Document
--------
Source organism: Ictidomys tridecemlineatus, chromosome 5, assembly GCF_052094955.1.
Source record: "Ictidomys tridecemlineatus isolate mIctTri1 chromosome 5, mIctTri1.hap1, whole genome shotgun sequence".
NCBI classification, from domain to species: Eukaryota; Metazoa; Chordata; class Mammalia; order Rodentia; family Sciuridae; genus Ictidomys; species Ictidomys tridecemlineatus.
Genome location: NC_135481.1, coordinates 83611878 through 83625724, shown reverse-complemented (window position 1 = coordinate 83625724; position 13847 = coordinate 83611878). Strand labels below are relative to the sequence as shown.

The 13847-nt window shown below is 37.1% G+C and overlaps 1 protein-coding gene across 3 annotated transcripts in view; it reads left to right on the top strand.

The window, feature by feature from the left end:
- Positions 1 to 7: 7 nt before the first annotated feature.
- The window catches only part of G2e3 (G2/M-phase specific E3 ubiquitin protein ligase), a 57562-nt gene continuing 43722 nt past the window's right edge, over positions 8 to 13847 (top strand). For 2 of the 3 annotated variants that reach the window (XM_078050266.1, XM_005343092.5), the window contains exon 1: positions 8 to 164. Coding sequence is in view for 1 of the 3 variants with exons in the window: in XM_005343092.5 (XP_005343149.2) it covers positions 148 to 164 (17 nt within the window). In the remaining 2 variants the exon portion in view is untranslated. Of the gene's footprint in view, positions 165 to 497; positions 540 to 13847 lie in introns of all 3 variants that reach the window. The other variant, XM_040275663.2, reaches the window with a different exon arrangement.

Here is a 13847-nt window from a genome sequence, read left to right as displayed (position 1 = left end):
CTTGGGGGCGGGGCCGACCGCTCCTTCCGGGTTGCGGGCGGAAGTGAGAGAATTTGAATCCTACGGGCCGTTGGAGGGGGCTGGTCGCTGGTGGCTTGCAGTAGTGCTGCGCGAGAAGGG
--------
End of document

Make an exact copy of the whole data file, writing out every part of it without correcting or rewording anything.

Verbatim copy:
Source organism: Ictidomys tridecemlineatus, chromosome 5, assembly GCF_052094955.1.
Source record: "Ictidomys tridecemlineatus isolate mIctTri1 chromosome 5, mIctTri1.hap1, whole genome shotgun sequence".
NCBI classification, from domain to species: Eukaryota; Metazoa; Chordata; class Mammalia; order Rodentia; family Sciuridae; genus Ictidomys; species Ictidomys tridecemlineatus.
Genome location: NC_135481.1, coordinates 83611878 through 83625724, shown reverse-complemented (window position 1 = coordinate 83625724; position 13847 = coordinate 83611878). Strand labels below are relative to the sequence as shown.

The 13847-nt window shown below is 37.1% G+C and overlaps 1 protein-coding gene across 3 annotated transcripts in view; it reads left to right on the top strand.

The window, feature by feature from the left end:
- Positions 1 to 7: 7 nt before the first annotated feature.
- The window catches only part of G2e3 (G2/M-phase specific E3 ubiquitin protein ligase), a 57562-nt gene continuing 43722 nt past the window's right edge, over positions 8 to 13847 (top strand). For 2 of the 3 annotated variants that reach the window (XM_078050266.1, XM_005343092.5), the window contains exon 1: positions 8 to 164. Coding sequence is in view for 1 of the 3 variants with exons in the window: in XM_005343092.5 (XP_005343149.2) it covers positions 148 to 164 (17 nt within the window). In the remaining 2 variants the exon portion in view is untranslated. Of the gene's footprint in view, positions 165 to 497; positions 540 to 13847 lie in introns of all 3 variants that reach the window. The other variant, XM_040275663.2, reaches the window with a different exon arrangement.

Here is a 13847-nt window from a genome sequence, read left to right as displayed (position 1 = left end):
CTTGGGGGCGGGGCCGACCGCTCCTTCCGGGTTGCGGGCGGAAGTGAGAGAATTTGAATCCTACGGGCCGTTGGAGGGGGCTGGTCGCTGGTGGCTTGCAGTAGTGCTGCGCGAGAAGGG